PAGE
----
In the tradition of Detroit's own Almighty Dreadnaughtz, the Creative Minds Coalition (CMC) has emerged as one of the most talented assemblage of emcees and beat makers in the city. Hip-hop has consistently moved toward groups that are multi-talented, and diverse; CMC is most definitely those things, so Metro Times sat down with them recently to catch-up.
Metro Times: Who are the members of Creative Mind Coalition?
Nolan the Ninja: Myself, Ashton Woods, B-Nix, Phil Swish, Richy Marciano, Choice Gaines, Ace Pearl, Eli Myles, El Supreme, Brando Heat, ACMPLCE, Solomon Rich, and Nysa Terrian.
MT: How did you guys come together? And what's the story behind the name?
B-Nix: Well, it started with Ashton Woods and I meeting in high school in around 2006. I told him that I rap, and he told me that he made beats. Soon after, I brought the idea of a record label to him, and the rest was history. CMC simply stands for Creative Minds Coalition.
Ashton Woods: I wanted to put together a team of producers and songwriters that'll become a powerhouse within the industry, and consistently create culture-moving records in many genres of music (obviously, primarily hip-hop). Creative Minds Coalition is the name that we run with. We're just a group of creative-minded people that have come together for the common purpose of making great music.
Nolan the Ninja: We also refer to the camp as CLDGME at times. It's basically a movement within the collective that was started by Choice a few years back.
MT: Was the 12 Day Classic compilation the first CMC project, back in 2011?
Phil Swish: The first 12 Day Classic was released in 2010, which included 12 songs that we released on social media, when we released a song every day, from the 12th of December to the 24th. It was seemingly innovative; we were able to garner a pretty good draw from the method of our releases.
Richy Marciano: That was the first body of work we did together as a collective. It gave us an idea on how to actually work together as a team.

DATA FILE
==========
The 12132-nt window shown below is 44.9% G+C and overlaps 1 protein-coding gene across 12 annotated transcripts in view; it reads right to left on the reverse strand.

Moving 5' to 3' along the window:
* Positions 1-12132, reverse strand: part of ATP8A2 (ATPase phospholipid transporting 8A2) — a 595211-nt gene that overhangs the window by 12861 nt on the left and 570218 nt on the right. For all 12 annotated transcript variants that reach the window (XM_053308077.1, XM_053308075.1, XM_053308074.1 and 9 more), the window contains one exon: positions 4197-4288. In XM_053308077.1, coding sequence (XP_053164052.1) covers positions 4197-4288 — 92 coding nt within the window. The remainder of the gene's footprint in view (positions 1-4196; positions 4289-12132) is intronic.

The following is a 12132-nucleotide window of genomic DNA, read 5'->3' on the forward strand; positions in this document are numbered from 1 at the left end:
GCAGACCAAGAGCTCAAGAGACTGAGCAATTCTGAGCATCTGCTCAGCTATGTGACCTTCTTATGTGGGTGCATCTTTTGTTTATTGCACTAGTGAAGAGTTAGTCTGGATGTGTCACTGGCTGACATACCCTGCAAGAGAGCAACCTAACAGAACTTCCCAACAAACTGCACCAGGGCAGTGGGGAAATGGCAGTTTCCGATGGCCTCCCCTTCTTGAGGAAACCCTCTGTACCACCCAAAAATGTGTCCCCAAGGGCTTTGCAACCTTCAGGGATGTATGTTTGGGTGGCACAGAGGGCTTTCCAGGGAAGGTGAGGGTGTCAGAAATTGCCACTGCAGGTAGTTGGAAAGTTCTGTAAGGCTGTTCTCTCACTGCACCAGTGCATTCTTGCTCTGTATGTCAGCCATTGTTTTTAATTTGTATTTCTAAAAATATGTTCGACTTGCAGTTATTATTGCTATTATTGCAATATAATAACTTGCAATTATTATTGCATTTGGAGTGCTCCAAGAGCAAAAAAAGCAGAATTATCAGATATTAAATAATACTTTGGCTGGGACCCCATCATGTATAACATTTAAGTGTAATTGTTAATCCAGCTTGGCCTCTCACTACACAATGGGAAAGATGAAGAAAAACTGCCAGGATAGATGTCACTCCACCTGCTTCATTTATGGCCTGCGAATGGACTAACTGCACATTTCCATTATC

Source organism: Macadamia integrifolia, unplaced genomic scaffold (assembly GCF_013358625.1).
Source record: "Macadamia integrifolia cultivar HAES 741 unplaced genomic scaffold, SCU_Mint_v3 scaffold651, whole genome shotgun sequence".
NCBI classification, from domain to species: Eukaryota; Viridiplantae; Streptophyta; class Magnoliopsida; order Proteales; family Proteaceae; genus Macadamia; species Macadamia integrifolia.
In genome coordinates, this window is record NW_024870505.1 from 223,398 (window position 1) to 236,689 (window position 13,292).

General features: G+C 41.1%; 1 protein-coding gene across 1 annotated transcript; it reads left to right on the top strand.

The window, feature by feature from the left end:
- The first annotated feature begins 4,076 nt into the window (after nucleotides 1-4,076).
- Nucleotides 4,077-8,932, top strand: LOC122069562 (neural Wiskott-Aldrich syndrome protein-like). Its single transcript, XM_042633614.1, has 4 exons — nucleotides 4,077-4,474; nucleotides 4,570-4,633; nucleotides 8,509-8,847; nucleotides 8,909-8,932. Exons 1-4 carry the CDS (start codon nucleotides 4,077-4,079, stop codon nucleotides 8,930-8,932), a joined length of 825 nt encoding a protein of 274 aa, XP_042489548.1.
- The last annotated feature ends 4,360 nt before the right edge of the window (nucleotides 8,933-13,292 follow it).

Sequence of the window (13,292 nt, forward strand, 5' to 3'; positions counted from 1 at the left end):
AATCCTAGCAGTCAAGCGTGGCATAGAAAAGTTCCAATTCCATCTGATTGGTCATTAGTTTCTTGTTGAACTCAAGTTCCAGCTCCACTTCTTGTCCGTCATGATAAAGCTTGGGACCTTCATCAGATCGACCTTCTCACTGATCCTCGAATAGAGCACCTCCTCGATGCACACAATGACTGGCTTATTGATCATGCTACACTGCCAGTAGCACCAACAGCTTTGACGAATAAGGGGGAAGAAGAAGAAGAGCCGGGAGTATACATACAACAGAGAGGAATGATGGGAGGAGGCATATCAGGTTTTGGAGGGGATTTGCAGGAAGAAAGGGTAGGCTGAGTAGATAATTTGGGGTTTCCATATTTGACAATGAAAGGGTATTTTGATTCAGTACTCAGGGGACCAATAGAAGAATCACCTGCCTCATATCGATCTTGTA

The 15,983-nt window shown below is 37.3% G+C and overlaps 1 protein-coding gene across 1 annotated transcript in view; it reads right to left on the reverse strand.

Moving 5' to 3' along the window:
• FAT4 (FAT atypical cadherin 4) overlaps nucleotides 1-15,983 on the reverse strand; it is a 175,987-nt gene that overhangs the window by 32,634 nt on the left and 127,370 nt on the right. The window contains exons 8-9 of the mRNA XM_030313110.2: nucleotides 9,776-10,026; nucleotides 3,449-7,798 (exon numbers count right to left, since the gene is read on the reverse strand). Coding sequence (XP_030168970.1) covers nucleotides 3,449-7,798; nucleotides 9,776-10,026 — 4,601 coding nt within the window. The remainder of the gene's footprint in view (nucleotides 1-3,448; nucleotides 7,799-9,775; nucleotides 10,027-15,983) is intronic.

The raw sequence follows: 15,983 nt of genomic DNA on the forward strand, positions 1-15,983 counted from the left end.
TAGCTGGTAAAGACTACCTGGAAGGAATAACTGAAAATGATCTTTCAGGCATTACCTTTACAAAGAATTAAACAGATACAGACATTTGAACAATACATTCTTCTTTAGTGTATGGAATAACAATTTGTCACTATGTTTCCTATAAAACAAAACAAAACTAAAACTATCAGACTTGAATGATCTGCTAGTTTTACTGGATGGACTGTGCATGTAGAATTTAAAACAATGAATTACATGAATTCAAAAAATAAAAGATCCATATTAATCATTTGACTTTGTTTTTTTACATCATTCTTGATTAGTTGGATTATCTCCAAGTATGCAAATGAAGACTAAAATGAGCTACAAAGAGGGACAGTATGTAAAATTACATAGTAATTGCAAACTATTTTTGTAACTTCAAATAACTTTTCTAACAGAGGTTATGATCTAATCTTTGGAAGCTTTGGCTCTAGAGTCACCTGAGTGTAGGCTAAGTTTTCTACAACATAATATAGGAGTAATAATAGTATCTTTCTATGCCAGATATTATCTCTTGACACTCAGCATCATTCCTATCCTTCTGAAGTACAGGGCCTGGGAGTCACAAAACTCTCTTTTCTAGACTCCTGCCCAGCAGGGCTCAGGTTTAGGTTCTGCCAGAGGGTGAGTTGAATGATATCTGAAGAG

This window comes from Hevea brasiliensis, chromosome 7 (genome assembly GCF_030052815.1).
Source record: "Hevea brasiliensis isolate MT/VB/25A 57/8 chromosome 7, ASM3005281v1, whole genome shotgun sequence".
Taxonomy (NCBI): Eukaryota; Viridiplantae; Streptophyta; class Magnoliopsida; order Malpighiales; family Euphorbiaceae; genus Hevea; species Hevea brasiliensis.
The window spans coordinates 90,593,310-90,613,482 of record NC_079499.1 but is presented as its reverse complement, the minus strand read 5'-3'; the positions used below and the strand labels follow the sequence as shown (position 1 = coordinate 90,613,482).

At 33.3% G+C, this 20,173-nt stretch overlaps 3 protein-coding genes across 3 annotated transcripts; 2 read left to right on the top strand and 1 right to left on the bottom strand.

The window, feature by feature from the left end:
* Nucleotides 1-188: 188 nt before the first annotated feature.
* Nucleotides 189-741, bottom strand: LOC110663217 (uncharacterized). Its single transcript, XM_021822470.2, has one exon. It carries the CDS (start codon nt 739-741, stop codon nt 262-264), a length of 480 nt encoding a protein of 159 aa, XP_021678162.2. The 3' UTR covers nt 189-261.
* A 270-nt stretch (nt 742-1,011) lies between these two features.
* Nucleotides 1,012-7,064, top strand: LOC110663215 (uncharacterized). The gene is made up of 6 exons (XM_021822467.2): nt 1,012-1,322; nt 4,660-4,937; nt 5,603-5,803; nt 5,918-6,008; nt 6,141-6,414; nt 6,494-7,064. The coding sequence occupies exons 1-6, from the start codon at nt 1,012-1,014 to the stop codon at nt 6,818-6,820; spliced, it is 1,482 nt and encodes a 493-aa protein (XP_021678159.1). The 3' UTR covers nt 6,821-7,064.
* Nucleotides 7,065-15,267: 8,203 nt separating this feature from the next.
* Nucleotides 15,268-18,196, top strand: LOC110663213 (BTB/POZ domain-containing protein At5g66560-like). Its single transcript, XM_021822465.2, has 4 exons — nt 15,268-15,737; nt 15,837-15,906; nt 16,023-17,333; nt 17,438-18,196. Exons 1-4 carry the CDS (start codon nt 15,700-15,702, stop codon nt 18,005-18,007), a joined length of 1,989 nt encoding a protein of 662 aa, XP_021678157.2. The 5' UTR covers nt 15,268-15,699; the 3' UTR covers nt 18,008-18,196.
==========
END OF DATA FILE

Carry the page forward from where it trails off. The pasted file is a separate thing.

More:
MT: If you just read the lyrics to "So Good," one might think it goes with a trap song, but the beat is extremely melodic. Was that by design?
B-Nix: Yes, it was by design. Thanks to Woods!
Solomon Rich: I don't think we intended to give off that vibe at all. I came into the studio and the team had already laid the foundation of the record down. I could tell those guys were genuinely having fun on this record. I saw it as an opportunity to let loose. The beat has a certain bounce to it, so I just think we all might have approached it different but nothing was done purposely.
Ashton Woods: The record is very melodic, but trap? Nah. That's hip-hop all the way. (Laughs) Honestly, that song was made around me screaming about a cup of coffee from Tim Hortons. We were in a 24-hour lock-in session and I needed a pick-me-up so I went to grab coffee for the crew. Not too long after, ACMPLCE started singing over it. I told him to cut those vocals, and I started formulating the song's content. I just told the fellas to spit they game to the ladies.
ACMPLCE: The way "So Good" came together was actually the complete opposite of the "by design" method. We were all in the studio vibing. Woods started drinking his coffee and stopped to express how good it was. I started singing "it's so good," and here we are. (Laughs)
MT: You guys have a lot of members in your crew. Did you model your crew after anyone (like Wu Tang or Odd Future), or did you guys just organically assemble this many emcees?
Nolan the Ninja: It's just an organic bond. Everyone gets along. When we're all together, it doesn't always be on some music shit. We could just be chilling, smoking, and playing Mario Kart. (Laughs)